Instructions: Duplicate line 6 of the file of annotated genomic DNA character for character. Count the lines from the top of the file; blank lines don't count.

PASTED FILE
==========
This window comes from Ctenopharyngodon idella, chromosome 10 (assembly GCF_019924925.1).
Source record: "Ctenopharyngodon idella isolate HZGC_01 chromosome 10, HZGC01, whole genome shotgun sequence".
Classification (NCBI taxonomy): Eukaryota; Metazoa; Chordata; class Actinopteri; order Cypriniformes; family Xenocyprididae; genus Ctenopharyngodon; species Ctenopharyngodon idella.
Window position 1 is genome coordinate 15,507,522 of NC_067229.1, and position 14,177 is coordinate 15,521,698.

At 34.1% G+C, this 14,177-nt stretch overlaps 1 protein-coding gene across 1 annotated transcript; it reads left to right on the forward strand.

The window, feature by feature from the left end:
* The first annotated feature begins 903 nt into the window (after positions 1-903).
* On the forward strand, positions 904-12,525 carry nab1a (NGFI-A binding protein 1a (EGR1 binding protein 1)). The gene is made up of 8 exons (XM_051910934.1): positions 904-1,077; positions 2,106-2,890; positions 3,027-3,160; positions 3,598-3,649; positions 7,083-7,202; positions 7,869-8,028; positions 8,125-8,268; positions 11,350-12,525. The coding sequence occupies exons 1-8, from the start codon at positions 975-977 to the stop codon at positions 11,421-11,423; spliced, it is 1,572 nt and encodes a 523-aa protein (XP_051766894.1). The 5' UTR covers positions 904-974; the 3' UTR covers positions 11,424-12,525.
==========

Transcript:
The window, feature by feature from the left end: